With low temperatures and snow falling across Western Wyoming, the chances of hunter success will likely increase over the next few weeks. Wyoming wolves are once again in the crosshairs of hunters rifles as the Wyoming Game and Fish Department (WGFD) increased the quota in the trophy hunt area to 58 wolves allowed to be killed this hunting season through December 31. This came also with the expansion of the hunting season by one month starting on September 1.
An unlimited number of wolves can be killed in the predator zone which encompasses most of the state. With that in mind, let’s take a look at some problems that could be addressed by letting wolves exist on the landscape and regulate themselves.
The biologists at the WGFD must have somehow missed Ecology 101.
The first problem? Wyoming has too many elk in the northwest portion of the state. Herds are over objective; some by as much as thirty percent. This poses a particular problem with the elk in Grand Teton National Park (GTNP). Grand Teton elk spend the summers in the park and then migrate to the Gros Ventre Mountains in winter, many times to feedgrounds. In order to control the elk population in GTNP, the WGFD and the National Park Service implement an “Elk Reduction Program” every fall (read: hunt). This clearly implies that there are too many elk to be sustained by the carrying capacity of the land inside GTNP.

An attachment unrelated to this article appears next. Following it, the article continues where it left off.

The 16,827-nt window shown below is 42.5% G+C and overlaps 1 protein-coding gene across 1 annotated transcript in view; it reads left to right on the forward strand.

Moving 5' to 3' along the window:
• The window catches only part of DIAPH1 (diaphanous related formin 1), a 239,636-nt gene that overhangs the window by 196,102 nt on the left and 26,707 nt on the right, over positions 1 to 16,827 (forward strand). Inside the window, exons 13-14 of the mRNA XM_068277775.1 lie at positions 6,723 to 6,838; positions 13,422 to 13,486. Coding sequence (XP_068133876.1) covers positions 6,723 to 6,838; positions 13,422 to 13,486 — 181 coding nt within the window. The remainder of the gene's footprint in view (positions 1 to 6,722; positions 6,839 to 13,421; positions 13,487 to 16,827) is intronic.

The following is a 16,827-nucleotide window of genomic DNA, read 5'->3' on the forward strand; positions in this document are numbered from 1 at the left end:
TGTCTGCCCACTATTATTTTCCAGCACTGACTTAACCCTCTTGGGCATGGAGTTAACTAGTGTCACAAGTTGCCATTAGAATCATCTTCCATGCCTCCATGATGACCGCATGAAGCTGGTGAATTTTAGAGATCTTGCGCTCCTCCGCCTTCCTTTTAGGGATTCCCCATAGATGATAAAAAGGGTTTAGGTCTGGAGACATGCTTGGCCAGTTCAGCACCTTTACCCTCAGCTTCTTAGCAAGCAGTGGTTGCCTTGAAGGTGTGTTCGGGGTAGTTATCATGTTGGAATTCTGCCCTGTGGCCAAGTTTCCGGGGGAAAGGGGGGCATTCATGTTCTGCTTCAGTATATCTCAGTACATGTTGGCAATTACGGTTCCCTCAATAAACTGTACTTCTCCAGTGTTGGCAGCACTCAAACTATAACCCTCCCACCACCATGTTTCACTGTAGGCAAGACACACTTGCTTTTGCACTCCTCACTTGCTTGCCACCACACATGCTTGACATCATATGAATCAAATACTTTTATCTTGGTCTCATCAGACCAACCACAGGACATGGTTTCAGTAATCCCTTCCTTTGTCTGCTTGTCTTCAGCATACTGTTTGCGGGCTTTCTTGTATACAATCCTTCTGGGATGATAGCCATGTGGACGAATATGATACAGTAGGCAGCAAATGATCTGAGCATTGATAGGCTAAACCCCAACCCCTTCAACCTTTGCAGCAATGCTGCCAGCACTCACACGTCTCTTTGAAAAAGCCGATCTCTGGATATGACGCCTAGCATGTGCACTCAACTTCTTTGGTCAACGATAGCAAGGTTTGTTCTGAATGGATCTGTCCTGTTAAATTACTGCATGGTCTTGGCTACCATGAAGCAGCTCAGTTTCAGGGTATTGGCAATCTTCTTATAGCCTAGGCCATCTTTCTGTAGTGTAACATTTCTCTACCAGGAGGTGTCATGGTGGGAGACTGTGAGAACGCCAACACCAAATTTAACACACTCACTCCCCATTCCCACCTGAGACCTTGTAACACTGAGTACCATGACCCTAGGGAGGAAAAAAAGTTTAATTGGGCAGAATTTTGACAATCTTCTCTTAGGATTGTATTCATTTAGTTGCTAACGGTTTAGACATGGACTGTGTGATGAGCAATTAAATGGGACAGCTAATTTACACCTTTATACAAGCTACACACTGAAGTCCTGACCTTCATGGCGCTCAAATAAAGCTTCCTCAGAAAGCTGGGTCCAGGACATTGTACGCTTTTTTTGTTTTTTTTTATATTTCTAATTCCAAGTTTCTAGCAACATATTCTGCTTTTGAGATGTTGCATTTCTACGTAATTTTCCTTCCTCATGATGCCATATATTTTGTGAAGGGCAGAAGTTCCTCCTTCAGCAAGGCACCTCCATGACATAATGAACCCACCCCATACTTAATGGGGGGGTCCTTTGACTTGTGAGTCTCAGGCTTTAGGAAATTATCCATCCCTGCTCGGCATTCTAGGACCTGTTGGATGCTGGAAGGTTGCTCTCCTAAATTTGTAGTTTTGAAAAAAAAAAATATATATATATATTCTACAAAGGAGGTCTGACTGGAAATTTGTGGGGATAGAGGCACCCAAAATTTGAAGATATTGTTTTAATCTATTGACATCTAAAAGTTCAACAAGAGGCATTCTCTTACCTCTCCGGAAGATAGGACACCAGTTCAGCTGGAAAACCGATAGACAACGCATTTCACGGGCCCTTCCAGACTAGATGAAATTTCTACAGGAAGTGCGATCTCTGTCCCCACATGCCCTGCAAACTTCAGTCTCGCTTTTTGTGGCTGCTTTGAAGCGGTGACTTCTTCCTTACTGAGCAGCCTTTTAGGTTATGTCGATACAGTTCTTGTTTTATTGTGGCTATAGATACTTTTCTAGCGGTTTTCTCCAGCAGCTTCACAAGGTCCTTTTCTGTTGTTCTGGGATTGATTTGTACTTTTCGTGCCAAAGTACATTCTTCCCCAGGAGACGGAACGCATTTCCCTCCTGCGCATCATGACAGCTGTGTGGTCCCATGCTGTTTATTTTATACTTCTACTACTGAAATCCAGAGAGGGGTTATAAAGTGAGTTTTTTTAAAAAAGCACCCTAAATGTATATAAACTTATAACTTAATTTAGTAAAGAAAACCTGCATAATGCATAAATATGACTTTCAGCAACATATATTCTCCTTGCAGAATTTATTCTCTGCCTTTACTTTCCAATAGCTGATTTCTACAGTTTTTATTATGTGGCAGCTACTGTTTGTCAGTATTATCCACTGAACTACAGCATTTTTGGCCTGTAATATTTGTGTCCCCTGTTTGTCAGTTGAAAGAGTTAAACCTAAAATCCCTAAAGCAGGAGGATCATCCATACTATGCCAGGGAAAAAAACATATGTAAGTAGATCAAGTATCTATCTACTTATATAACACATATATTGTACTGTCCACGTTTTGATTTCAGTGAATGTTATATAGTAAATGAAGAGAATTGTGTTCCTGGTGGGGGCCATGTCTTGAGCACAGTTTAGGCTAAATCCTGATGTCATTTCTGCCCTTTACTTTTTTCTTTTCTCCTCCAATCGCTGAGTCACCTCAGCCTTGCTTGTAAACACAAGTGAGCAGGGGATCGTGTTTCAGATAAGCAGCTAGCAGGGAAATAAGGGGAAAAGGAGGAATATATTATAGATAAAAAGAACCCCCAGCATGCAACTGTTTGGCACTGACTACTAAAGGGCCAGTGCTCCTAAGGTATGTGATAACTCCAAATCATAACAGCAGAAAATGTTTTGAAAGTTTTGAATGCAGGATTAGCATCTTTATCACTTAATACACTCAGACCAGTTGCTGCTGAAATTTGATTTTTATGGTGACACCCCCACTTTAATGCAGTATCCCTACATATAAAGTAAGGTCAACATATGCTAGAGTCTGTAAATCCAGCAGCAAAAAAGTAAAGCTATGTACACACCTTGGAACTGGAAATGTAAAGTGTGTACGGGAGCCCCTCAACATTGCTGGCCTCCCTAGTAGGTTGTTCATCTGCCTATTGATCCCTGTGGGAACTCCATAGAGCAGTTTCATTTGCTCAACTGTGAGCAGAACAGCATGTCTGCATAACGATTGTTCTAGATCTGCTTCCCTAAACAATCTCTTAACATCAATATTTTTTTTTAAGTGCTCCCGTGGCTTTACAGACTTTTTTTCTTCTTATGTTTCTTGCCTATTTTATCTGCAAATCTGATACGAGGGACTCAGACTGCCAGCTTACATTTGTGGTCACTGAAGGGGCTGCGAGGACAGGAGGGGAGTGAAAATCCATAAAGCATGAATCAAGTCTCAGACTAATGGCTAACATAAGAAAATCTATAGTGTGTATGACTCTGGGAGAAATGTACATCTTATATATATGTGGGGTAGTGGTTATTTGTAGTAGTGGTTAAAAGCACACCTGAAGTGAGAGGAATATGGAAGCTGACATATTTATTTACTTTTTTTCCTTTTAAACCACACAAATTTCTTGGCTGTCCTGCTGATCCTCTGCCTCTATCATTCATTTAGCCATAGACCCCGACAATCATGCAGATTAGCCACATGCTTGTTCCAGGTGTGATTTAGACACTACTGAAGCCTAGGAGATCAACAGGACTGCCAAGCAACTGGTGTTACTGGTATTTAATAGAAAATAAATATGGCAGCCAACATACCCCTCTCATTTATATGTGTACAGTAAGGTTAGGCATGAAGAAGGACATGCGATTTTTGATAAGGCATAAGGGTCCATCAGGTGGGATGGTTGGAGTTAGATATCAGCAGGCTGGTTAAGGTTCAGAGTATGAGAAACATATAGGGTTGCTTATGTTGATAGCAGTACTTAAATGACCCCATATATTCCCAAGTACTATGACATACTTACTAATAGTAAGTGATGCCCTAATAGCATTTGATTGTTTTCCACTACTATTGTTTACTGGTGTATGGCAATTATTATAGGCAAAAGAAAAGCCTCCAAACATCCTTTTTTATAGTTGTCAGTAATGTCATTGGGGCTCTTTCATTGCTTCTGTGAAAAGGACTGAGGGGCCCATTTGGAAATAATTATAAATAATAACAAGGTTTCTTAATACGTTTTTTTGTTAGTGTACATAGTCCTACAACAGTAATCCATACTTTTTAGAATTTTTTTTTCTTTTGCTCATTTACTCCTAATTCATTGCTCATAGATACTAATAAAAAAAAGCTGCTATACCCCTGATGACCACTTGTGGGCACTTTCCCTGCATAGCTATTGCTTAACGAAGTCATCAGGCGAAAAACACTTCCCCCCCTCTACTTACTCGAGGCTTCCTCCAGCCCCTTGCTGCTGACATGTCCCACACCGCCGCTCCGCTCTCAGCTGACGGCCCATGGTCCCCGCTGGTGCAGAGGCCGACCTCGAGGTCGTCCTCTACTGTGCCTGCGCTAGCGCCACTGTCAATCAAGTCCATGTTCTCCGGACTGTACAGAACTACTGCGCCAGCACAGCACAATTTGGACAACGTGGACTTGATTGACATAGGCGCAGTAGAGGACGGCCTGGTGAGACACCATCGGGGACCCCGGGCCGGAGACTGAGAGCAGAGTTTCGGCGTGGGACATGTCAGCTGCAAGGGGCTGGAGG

It just so happens that elk are the primary prey of wolves. However, instead of allowing numbers of wolves to increase, especially in the Gros Ventre drainage, the WGFD is killing more due to a slight decrease in elk found in the Gros Ventres. So, we are killing wolves to allow hunters to kill more elk in GTNP and the surrounding Bridger-Teton National Forest. If we just left the wolves alone, they would help take care of the situation for us.
It’s true that elk are more difficult to find because wolves keep them on the move. There were fewer elk last year at Gros Ventre feedgrounds not because there were fewer elk in total, but because the wolves are keeping the elk distributed across the landscape. This dispersion of animals is, in fact, a good thing. It ensures healthier herds as weak and sick animals fall prey to the wolves and the stronger, more robust animals outrun them. Herds move around more, and have less of an impact on habitats, especially aspen groves.
The WGFD also claimed there were fewer wolves present in the Gros Ventres due to interspecies strife. So why then, did the WGFD feel it was necessary to increase the quota in this area?